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A Song For You (apologies to Leon Russell)

My mission today – and I decided to accept it – was to use the word ‘song’ to inspire me to action. The action I took was the following essay.
I could write volumes about this one, and I have if you accumulate all my writings on the subject.
What, in my opinion, is a song? Technically it’s a collection of musical notes with or without words that is aesthetically pleasing, at least to the creator. Emotionally? That’s where ‘volumes’ enters the picture.
Certain songs set my teeth on edge. They are either poorly constructed, crafted by someone not a craftsman, or they just to me sound off somehow. A good example of the latter is “Hotel California” by the Eagles. It’s not poorly constructed and the Eagles are definitely able craftsmen, but that song has always been on my ‘change the channel as soon as possible’ list. I couldn’t tell you exactly why.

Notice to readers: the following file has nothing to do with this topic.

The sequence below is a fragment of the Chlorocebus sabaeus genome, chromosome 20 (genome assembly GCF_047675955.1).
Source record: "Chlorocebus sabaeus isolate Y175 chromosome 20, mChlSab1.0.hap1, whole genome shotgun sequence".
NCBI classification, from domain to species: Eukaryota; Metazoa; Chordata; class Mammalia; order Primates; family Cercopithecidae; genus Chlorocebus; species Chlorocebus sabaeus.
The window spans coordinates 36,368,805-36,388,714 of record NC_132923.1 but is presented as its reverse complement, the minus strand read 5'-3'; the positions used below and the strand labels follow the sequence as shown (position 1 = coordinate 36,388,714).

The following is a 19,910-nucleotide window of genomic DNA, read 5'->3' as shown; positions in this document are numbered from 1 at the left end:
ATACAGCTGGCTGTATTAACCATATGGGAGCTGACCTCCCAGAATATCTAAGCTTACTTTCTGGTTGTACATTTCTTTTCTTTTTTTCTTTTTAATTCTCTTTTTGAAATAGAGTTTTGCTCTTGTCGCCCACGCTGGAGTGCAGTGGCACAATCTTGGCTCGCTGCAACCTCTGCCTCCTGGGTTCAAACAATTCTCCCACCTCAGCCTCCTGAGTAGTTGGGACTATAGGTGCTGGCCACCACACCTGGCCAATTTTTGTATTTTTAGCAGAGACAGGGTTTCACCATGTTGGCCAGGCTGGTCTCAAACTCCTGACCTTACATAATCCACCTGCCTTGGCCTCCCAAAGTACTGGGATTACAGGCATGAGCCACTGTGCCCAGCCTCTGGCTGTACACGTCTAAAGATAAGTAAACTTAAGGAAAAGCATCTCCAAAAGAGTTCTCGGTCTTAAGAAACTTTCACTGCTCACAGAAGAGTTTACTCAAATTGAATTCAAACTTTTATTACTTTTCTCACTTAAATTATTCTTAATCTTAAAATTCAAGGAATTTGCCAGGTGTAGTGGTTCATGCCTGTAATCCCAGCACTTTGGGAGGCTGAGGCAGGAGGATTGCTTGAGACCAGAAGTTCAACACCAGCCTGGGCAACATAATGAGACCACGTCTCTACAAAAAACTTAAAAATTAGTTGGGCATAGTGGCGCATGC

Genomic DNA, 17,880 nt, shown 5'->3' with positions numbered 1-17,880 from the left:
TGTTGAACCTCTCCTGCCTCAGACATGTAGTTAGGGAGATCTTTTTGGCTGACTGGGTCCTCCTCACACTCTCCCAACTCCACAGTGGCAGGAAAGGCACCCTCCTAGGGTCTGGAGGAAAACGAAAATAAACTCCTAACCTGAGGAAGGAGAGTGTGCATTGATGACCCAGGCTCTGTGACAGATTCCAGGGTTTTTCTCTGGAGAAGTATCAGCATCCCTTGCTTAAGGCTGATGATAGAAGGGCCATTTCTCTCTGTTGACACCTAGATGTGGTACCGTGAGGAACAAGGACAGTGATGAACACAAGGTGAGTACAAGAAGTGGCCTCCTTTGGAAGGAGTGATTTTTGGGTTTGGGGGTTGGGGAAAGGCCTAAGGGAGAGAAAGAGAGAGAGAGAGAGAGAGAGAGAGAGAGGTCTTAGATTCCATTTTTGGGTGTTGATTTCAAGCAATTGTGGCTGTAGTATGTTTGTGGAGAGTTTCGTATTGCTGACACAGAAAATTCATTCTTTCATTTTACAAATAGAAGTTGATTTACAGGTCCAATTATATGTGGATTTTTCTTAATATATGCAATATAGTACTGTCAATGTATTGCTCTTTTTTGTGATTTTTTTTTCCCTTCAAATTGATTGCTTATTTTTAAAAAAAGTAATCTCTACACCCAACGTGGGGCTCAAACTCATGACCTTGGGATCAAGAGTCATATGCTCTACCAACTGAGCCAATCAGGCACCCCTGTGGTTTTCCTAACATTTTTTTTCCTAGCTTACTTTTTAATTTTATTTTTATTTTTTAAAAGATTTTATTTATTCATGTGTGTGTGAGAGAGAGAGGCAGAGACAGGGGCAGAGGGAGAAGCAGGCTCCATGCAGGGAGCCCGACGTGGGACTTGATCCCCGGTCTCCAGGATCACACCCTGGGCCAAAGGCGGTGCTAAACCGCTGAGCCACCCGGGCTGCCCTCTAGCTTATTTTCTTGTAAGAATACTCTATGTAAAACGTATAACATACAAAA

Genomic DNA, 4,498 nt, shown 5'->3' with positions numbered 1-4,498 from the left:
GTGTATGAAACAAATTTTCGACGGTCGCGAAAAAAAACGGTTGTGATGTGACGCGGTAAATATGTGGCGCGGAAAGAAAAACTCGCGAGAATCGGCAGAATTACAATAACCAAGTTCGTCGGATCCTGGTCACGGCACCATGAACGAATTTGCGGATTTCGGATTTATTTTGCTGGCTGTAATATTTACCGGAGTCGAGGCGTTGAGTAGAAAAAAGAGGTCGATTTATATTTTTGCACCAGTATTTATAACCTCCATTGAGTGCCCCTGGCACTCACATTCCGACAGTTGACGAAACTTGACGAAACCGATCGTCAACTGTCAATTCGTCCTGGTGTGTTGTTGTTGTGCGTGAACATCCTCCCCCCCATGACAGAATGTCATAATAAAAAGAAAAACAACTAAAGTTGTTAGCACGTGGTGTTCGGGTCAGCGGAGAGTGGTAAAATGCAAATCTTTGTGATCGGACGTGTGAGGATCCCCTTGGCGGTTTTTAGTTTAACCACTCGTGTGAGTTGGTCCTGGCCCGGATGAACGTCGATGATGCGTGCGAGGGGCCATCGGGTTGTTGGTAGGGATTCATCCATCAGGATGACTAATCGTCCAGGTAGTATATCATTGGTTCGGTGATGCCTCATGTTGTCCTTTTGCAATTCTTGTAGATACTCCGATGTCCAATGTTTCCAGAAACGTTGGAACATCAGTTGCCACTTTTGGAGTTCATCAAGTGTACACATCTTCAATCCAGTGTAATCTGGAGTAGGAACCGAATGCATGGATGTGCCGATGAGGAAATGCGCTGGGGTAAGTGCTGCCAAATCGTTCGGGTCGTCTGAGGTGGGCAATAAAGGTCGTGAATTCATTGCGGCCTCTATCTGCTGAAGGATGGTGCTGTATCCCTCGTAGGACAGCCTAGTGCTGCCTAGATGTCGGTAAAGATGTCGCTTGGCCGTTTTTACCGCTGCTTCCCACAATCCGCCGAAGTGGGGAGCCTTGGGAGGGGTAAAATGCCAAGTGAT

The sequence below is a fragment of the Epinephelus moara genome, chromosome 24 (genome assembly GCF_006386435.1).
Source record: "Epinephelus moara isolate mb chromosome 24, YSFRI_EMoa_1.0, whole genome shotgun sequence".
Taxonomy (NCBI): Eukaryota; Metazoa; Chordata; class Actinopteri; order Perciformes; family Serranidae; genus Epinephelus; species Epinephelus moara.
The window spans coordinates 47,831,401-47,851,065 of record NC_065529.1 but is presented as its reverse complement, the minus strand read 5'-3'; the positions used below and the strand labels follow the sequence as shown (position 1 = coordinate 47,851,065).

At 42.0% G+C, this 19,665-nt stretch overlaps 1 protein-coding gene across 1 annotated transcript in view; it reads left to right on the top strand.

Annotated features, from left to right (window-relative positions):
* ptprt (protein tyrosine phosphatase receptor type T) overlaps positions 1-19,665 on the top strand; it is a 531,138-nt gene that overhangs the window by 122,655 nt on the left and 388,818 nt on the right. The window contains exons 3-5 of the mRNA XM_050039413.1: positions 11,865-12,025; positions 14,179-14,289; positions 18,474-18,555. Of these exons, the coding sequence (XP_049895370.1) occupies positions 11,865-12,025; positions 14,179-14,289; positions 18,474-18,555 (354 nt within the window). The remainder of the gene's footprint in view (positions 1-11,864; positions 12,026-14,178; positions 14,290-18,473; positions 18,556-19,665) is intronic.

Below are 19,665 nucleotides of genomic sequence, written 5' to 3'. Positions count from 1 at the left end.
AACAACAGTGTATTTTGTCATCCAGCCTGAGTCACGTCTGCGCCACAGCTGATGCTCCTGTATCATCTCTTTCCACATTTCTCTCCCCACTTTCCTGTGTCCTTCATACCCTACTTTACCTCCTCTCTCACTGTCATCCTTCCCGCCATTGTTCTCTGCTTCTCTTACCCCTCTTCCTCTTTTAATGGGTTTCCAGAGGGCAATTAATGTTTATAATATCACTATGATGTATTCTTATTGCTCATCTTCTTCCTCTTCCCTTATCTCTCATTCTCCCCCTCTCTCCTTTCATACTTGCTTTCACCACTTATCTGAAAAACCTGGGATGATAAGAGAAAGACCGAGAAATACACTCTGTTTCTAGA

The right song, though? The right song is like oxygen. I need it to live. The right song can enhance a good mood, change a bad one, or allow me to deal with whatever demons are haunting me at that moment. An example: when my best friend from high school died after a long illness I listened to “My Ride’s Here” and “I Have To Leave” (both on Warren Zevon’s wonderful album My Ride’s Here) repeatedly. I’ve always had a tough time expressing and processing grief. Those two songs allowed me to do both. I’d listen to them on the way to work and sob. That release helped me be able to do my job. To this day I think of my friend whenever I play these songs. In addition, The Beatles’ “Here Comes the Sun” was played at his memorial service. It’s always been a favorite of mine and it has taken on another layer of meaning for me.
I opened this essay with my technical definition of ‘song’. Here is *my* definition: a song is a way to experience the world through new eyes. A song is a great friend and a wonderful therapist. A song is not just aesthetically pleasing, but emotionally and (dare I say it) spiritually pleasing. A song is the universe captured in 32 bars.